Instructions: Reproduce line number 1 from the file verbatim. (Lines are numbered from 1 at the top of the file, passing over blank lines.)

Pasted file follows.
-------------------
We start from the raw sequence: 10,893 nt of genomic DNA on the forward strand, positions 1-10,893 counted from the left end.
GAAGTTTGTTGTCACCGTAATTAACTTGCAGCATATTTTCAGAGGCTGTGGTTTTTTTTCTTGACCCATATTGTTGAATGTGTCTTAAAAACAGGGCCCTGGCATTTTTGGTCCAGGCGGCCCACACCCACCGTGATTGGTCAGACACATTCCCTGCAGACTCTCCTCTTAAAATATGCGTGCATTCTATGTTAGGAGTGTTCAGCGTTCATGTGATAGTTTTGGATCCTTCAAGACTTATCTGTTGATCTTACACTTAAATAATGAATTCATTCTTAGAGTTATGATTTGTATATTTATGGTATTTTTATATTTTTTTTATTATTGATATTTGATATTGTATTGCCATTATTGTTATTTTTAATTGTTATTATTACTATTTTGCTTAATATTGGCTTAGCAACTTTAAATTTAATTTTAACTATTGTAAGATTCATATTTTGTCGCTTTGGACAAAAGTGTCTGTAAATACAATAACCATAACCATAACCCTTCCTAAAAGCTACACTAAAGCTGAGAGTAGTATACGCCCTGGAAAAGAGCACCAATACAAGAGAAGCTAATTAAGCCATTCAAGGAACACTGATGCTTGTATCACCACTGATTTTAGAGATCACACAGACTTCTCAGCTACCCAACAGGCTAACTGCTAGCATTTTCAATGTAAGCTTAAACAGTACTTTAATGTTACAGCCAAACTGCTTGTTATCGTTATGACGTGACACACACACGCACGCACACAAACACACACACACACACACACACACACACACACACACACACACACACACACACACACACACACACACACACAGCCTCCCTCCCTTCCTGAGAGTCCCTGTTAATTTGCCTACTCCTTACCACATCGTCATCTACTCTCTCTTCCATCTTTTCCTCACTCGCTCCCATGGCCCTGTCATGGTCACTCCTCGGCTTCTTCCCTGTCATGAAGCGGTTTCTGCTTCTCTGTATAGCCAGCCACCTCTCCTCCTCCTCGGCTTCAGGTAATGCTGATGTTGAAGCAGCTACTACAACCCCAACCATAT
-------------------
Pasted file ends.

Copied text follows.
We start from the raw sequence: 10,893 nt of genomic DNA on the forward strand, positions 1-10,893 counted from the left end.